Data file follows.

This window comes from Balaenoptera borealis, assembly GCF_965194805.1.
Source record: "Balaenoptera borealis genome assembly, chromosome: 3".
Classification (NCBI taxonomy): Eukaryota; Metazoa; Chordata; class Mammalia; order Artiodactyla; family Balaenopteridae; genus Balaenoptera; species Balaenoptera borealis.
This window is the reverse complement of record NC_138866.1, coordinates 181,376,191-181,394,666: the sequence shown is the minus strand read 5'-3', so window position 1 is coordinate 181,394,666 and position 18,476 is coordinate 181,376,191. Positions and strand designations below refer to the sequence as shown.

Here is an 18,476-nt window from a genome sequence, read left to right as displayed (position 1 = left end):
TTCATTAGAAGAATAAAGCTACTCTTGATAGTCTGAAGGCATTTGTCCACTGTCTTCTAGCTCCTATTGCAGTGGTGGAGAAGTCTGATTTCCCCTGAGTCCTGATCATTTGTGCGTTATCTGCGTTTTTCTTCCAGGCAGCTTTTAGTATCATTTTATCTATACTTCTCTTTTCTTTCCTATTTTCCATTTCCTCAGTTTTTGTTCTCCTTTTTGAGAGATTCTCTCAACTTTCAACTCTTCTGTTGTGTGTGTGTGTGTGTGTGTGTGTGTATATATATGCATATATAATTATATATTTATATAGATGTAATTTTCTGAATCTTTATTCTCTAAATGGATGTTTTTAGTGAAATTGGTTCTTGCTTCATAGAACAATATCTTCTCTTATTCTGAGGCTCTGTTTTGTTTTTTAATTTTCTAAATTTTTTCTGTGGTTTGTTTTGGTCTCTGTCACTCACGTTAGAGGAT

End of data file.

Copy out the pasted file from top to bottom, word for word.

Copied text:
This window comes from Balaenoptera borealis, assembly GCF_965194805.1.
Source record: "Balaenoptera borealis genome assembly, chromosome: 3".
Classification (NCBI taxonomy): Eukaryota; Metazoa; Chordata; class Mammalia; order Artiodactyla; family Balaenopteridae; genus Balaenoptera; species Balaenoptera borealis.
This window is the reverse complement of record NC_138866.1, coordinates 181,376,191-181,394,666: the sequence shown is the minus strand read 5'-3', so window position 1 is coordinate 181,394,666 and position 18,476 is coordinate 181,376,191. Positions and strand designations below refer to the sequence as shown.

Here is an 18,476-nt window from a genome sequence, read left to right as displayed (position 1 = left end):
TTCATTAGAAGAATAAAGCTACTCTTGATAGTCTGAAGGCATTTGTCCACTGTCTTCTAGCTCCTATTGCAGTGGTGGAGAAGTCTGATTTCCCCTGAGTCCTGATCATTTGTGCGTTATCTGCGTTTTTCTTCCAGGCAGCTTTTAGTATCATTTTATCTATACTTCTCTTTTCTTTCCTATTTTCCATTTCCTCAGTTTTTGTTCTCCTTTTTGAGAGATTCTCTCAACTTTCAACTCTTCTGTTGTGTGTGTGTGTGTGTGTGTGTGTGTATATATATGCATATATAATTATATATTTATATAGATGTAATTTTCTGAATCTTTATTCTCTAAATGGATGTTTTTAGTGAAATTGGTTCTTGCTTCATAGAACAATATCTTCTCTTATTCTGAGGCTCTGTTTTGTTTTTTAATTTTCTAAATTTTTTCTGTGGTTTGTTTTGGTCTCTGTCACTCACGTTAGAGGAT